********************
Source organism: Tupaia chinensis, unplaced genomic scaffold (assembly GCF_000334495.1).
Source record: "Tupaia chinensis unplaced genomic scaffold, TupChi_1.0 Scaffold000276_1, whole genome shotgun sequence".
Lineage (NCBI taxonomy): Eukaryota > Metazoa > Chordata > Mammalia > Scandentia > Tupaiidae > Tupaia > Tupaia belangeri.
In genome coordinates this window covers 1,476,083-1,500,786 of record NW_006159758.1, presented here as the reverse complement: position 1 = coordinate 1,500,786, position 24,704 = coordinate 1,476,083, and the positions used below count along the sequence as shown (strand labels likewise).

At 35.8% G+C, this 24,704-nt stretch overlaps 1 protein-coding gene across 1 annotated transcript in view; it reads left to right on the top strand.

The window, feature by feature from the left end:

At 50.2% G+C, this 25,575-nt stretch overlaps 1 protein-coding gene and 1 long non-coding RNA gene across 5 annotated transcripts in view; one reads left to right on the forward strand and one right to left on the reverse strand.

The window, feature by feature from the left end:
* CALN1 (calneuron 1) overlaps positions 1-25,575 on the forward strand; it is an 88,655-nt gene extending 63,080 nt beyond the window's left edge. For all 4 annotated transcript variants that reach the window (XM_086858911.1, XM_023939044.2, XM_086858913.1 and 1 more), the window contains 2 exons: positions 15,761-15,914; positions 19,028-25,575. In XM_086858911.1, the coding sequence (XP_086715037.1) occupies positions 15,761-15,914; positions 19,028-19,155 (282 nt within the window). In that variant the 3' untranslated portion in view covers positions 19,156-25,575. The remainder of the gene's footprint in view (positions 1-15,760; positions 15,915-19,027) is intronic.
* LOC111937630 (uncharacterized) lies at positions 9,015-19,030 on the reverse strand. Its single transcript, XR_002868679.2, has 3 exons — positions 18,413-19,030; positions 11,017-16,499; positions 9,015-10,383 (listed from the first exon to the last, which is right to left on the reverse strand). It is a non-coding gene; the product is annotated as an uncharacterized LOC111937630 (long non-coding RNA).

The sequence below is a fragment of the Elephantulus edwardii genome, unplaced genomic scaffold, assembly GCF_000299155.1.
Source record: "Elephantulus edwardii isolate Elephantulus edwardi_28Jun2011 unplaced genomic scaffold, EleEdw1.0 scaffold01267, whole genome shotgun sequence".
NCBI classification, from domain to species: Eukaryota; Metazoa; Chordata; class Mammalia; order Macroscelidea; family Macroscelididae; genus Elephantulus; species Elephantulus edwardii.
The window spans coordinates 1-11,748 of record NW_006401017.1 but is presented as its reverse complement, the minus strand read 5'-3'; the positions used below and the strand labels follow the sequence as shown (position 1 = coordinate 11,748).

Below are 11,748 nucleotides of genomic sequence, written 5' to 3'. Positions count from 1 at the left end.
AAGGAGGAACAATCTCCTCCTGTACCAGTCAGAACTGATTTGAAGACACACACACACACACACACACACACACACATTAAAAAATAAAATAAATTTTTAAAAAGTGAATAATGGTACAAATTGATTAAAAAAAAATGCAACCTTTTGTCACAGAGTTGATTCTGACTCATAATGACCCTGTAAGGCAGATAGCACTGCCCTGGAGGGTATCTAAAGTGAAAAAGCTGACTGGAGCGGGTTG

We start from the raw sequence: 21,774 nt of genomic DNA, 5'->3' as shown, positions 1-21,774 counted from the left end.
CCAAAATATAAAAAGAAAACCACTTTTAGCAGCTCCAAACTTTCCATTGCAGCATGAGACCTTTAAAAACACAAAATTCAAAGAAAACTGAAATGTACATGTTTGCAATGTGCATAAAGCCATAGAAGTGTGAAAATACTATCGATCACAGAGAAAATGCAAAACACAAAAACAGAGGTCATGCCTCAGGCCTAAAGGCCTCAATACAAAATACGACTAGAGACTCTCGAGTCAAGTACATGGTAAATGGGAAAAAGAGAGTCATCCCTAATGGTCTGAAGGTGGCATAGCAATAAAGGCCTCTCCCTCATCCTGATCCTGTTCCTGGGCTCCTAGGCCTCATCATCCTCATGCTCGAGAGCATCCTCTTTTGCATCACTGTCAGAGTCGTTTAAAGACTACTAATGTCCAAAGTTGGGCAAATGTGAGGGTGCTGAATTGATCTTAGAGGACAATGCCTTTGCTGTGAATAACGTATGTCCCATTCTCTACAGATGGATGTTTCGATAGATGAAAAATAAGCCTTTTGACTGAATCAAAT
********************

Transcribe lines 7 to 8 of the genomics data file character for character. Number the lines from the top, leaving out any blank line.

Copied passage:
At 50.2% G+C, this 25,575-nt stretch overlaps 1 protein-coding gene and 1 long non-coding RNA gene across 5 annotated transcripts in view; one reads left to right on the forward strand and one right to left on the reverse strand.

The window, feature by feature from the left end: